Methods Collections

Enabling those with speech, language, and communication needs to have a voice in research

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Methods Collections
Enabling those with speech, language, and communication needs to have a voice in research

Guest Editor
Sam Harding

North Bristol NHS Trust

Sam Harding is a Doctor of health psychology and holds Masters in both Psychological Research Methods and Medical...

Collection Overview

The term “speech, language and communication needs” (SLCN) is often used in relation to children and/or young people who have difficulty with certain aspects of communication. Nevertheless, these difficulties can also be present in the adult population and may often be referred to as “aphasia”.  This difficulty may be minor and temporary or more complex and long term. The term “needs” refers both to the needs of the child or person in question as well as what society can do to support them. This collection of projects is focused on gathering insights into methodologies that are both acceptable and can be used with people that have SLCN.  These needs may arise from congenital disorders, be acquired through accidents or disease, or arise from an unknown origin.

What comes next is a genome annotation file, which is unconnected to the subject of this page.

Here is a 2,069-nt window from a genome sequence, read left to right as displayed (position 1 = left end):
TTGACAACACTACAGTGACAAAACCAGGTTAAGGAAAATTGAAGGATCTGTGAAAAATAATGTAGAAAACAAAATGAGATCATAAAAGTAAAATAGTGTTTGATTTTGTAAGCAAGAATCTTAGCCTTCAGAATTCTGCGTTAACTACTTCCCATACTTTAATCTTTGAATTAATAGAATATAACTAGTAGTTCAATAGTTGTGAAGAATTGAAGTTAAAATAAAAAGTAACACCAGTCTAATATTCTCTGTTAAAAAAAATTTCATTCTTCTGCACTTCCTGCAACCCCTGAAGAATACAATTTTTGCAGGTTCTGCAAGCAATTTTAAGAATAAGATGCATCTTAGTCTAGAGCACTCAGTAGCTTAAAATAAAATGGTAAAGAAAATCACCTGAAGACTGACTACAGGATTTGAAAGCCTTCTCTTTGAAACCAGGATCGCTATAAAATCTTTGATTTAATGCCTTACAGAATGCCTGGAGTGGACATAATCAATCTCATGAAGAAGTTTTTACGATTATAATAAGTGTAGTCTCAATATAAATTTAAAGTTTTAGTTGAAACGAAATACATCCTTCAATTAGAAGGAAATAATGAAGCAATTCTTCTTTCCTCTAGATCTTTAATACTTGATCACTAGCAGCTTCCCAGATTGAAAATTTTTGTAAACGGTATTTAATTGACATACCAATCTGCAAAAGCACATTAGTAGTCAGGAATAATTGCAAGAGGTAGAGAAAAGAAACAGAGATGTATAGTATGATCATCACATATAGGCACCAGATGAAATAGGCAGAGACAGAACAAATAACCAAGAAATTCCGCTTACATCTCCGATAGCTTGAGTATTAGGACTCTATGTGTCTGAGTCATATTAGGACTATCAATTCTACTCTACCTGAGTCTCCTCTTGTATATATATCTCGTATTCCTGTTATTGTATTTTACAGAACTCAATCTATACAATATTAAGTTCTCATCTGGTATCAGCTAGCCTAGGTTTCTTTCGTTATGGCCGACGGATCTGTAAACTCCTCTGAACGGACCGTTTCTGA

The perspectives of those with SLCN (regarding the equipment and services they receive from healthcare providers in order to inform improvement) historically has been seen as difficult to obtain, with services and researchers citing the fact that people find communication to be challenging.  There is, however, a growing emphasis on the importance of actively engaging patients in evaluating and developing healthcare as well as being represented in research.

Traditional social science methods of gathering data from people include (1) questionnaires, (2) surveys, (3) focus groups, and (4) interviews. Some individuals with SLCN will be able to engage in these methods, but others (for reasons of type, nature or severity of the condition) will not. This engagement with people with SLCN may necessitate new ways of work.